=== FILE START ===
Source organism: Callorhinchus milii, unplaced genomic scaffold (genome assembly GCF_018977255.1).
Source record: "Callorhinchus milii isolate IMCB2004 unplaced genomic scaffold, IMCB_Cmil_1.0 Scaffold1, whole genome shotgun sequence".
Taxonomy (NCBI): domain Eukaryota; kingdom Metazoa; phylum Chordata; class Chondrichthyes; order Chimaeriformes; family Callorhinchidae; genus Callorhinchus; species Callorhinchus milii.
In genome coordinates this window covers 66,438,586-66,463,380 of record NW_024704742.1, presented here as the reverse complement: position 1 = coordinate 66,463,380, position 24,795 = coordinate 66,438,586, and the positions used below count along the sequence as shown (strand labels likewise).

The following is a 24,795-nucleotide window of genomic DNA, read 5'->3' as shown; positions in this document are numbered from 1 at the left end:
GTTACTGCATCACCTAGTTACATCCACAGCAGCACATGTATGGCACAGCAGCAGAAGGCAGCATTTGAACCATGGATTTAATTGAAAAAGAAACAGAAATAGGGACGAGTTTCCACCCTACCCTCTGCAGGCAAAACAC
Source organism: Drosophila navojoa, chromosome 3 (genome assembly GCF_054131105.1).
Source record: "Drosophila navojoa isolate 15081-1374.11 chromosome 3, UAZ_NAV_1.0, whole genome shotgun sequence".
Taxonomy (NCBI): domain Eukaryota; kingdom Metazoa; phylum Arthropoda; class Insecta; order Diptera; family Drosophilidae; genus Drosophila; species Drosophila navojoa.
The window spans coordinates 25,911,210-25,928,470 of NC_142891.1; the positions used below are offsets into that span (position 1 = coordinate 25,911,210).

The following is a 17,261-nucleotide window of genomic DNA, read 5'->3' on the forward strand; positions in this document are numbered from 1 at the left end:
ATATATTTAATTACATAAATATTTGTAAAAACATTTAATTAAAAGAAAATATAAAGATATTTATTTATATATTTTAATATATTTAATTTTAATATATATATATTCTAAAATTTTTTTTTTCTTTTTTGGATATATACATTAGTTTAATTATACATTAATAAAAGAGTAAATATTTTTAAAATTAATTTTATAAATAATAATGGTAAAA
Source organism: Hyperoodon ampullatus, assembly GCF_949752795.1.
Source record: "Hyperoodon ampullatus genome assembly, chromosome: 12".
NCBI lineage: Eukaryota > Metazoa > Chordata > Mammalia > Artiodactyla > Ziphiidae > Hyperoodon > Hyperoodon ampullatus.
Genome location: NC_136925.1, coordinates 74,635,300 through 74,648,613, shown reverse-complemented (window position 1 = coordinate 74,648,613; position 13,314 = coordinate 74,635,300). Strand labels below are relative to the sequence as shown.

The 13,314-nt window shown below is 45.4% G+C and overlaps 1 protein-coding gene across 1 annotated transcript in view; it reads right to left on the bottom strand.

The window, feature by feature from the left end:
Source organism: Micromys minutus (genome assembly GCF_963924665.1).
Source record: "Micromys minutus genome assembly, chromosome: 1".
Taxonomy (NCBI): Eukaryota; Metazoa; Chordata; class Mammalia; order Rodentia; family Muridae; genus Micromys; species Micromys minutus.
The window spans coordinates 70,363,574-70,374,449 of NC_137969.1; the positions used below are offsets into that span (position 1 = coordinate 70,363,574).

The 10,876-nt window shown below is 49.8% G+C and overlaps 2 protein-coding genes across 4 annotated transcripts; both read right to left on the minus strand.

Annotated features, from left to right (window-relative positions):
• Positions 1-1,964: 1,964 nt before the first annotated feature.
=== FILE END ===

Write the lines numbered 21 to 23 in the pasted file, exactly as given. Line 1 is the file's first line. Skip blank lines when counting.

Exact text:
Taxonomy (NCBI): Eukaryota; Metazoa; Chordata; class Mammalia; order Rodentia; family Muridae; genus Micromys; species Micromys minutus.
The window spans coordinates 70,363,574-70,374,449 of NC_137969.1; the positions used below are offsets into that span (position 1 = coordinate 70,363,574).

The 10,876-nt window shown below is 49.8% G+C and overlaps 2 protein-coding genes across 4 annotated transcripts; both read right to left on the minus strand.